The one constant when buying health insurance is uncertainty. A sudden illness can carry in its wake a flood tide of unwelcome medical bills. The point of health insurance is to minimize the havoc from such bills. But you can't plan your illnesses, so how can you know how much insurance you might need? The ever-rising cost of healthcare, moreover, has driven insurers and employers to shift much more of the burden to policyholders through higher deductibles and coinsurance and slapping copays onto more services. It can be a challenge just to figure out in advance how much you'd wind up paying out of pocket if you do get sick.
Nowhere are unknowns a bigger concern than in the so-called individual market, where consumers purchase health coverage directly from an insurer rather than through an employer or the government. In many states, insurers can require you, and members of your family if you're shopping for a family plan, to pass a medical exam to qualify for coverage. If you don't pass, or you have a prexisting health condition, the plans can turn you down. (That will change in 2014, when a provision of the recently upheld Affordable Care Act takes effect and outlaws rejection for medical reasons.) You also could be charged much more per month than the published premium may have led you to believe if you are deemed likely to run up medical bills.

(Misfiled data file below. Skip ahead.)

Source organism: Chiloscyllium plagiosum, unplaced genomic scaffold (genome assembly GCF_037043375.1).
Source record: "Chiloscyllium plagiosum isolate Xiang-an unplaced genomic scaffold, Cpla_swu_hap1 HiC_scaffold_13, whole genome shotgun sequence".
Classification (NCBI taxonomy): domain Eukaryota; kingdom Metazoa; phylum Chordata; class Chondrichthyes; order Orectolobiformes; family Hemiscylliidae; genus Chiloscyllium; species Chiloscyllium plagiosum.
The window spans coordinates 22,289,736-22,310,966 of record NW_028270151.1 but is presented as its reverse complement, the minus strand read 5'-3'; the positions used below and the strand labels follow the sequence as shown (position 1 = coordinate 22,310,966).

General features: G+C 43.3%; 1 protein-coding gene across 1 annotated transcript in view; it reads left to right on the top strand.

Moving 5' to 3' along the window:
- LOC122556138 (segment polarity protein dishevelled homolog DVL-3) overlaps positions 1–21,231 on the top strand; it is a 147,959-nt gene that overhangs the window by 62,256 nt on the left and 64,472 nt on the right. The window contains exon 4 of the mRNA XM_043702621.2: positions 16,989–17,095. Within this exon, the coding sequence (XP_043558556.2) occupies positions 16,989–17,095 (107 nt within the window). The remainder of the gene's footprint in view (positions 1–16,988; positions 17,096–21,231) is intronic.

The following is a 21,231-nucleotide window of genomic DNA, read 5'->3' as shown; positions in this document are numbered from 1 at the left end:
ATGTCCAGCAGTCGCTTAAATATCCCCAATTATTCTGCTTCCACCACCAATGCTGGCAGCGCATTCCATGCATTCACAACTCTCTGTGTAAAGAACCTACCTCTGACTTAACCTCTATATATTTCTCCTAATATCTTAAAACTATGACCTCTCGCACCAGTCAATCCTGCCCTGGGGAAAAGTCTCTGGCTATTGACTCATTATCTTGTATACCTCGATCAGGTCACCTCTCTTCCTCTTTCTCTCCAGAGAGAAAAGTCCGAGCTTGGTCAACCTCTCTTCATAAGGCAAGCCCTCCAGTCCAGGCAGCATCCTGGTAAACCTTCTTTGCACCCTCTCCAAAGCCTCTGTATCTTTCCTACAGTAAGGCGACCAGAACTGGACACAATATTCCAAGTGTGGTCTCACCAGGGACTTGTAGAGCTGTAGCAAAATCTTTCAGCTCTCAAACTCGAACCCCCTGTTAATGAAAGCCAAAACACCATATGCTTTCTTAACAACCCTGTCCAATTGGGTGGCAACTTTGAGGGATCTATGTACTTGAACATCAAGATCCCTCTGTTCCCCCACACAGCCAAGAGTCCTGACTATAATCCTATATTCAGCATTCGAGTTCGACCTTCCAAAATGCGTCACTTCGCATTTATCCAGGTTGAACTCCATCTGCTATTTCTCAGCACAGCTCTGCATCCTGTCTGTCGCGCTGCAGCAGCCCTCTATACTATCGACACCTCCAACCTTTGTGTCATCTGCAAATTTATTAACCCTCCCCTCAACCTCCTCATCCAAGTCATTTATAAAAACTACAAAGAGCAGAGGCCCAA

The tripwire that may be the least expected, until it wrecks your budget, is the annual out-of-pocket limit. Almost always displayed as a flat dollar amount, the term refers to the maximum you have to pay for your care in a given year before the plan picks up your expenses from then on—or so it would seem from the term. Unfortunately, many plans still impose deductibles, copays, and coinsurance after you reach the supposed limit of your out-of-pocket expenses. Retaining even one of these cost items could vacuum thousands of dollars from your pocket. What's more, a plan can put a limit on the total amount it pays out in a year. All charges above that maximum benefit are your responsibility, regardless of the stated out-of-pocket limit.
How could a mere copay, which you may think of as that annoying $20 or $30 flat charge you pay when you see a doctor, have such financial impact? Isn't coinsurance usually a small percentage? Both can carry more weight than you'd think. A copay can be hundreds of dollars if it is your share of an emergency-room bill. And coinsurance, your percentage of the cost of a service, may be a modest 10 percent or it could be the entire 100 percent. It also matters whether the copay or coinsurance is charged before you've met your deductible or afterwards. If before, you no longer have to make these payments when you've paid off your deductible. If after, the obligation is open-ended and may cost you more.
Here's a reality-grounded example: a plan in the U.S. News universe with a premium of $500 a month and a relatively low annual deductible of just $750. But U.S. News Best Health Insurance Plans shows that the plan's out-of-pocket limit of $2,500 doesn't include the deductible. That effectively pushes the out-of-pocket limit to $3,250.